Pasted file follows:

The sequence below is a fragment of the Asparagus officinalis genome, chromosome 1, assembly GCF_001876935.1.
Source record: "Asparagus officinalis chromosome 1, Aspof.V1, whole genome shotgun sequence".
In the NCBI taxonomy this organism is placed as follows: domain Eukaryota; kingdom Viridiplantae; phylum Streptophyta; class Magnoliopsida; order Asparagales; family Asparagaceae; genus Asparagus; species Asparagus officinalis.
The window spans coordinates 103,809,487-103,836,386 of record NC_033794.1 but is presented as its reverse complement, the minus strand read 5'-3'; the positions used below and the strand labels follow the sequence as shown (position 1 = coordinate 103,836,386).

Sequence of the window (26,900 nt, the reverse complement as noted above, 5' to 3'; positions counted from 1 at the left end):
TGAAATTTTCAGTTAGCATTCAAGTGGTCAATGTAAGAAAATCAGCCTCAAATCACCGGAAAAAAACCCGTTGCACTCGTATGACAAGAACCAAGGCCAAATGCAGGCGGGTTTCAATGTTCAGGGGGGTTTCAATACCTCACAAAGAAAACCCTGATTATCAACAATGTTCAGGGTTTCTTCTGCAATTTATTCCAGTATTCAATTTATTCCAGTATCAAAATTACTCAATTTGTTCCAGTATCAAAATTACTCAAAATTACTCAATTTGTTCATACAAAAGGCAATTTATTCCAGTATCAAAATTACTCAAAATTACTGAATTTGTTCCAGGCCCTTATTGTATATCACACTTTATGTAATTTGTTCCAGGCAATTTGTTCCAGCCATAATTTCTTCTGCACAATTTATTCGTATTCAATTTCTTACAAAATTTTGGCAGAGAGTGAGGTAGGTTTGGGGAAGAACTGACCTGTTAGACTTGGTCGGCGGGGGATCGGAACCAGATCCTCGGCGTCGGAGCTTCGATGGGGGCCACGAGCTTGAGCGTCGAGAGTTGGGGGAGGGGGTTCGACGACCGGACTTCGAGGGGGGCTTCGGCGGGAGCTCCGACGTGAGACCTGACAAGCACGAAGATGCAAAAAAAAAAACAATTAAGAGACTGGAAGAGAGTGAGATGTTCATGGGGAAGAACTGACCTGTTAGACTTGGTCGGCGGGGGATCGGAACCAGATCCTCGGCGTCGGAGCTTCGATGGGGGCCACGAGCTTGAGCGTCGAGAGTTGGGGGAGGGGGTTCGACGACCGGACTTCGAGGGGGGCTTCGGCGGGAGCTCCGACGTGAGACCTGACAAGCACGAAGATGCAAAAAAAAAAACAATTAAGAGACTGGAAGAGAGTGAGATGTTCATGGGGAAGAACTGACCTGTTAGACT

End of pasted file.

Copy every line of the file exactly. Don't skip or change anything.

The sequence below is a fragment of the Asparagus officinalis genome, chromosome 1, assembly GCF_001876935.1.
Source record: "Asparagus officinalis chromosome 1, Aspof.V1, whole genome shotgun sequence".
In the NCBI taxonomy this organism is placed as follows: domain Eukaryota; kingdom Viridiplantae; phylum Streptophyta; class Magnoliopsida; order Asparagales; family Asparagaceae; genus Asparagus; species Asparagus officinalis.
The window spans coordinates 103,809,487-103,836,386 of record NC_033794.1 but is presented as its reverse complement, the minus strand read 5'-3'; the positions used below and the strand labels follow the sequence as shown (position 1 = coordinate 103,836,386).

Sequence of the window (26,900 nt, the reverse complement as noted above, 5' to 3'; positions counted from 1 at the left end):
TGAAATTTTCAGTTAGCATTCAAGTGGTCAATGTAAGAAAATCAGCCTCAAATCACCGGAAAAAAACCCGTTGCACTCGTATGACAAGAACCAAGGCCAAATGCAGGCGGGTTTCAATGTTCAGGGGGGTTTCAATACCTCACAAAGAAAACCCTGATTATCAACAATGTTCAGGGTTTCTTCTGCAATTTATTCCAGTATTCAATTTATTCCAGTATCAAAATTACTCAATTTGTTCCAGTATCAAAATTACTCAAAATTACTCAATTTGTTCATACAAAAGGCAATTTATTCCAGTATCAAAATTACTCAAAATTACTGAATTTGTTCCAGGCCCTTATTGTATATCACACTTTATGTAATTTGTTCCAGGCAATTTGTTCCAGCCATAATTTCTTCTGCACAATTTATTCGTATTCAATTTCTTACAAAATTTTGGCAGAGAGTGAGGTAGGTTTGGGGAAGAACTGACCTGTTAGACTTGGTCGGCGGGGGATCGGAACCAGATCCTCGGCGTCGGAGCTTCGATGGGGGCCACGAGCTTGAGCGTCGAGAGTTGGGGGAGGGGGTTCGACGACCGGACTTCGAGGGGGGCTTCGGCGGGAGCTCCGACGTGAGACCTGACAAGCACGAAGATGCAAAAAAAAAAACAATTAAGAGACTGGAAGAGAGTGAGATGTTCATGGGGAAGAACTGACCTGTTAGACTTGGTCGGCGGGGGATCGGAACCAGATCCTCGGCGTCGGAGCTTCGATGGGGGCCACGAGCTTGAGCGTCGAGAGTTGGGGGAGGGGGTTCGACGACCGGACTTCGAGGGGGGCTTCGGCGGGAGCTCCGACGTGAGACCTGACAAGCACGAAGATGCAAAAAAAAAAACAATTAAGAGACTGGAAGAGAGTGAGATGTTCATGGGGAAGAACTGACCTGTTAGACT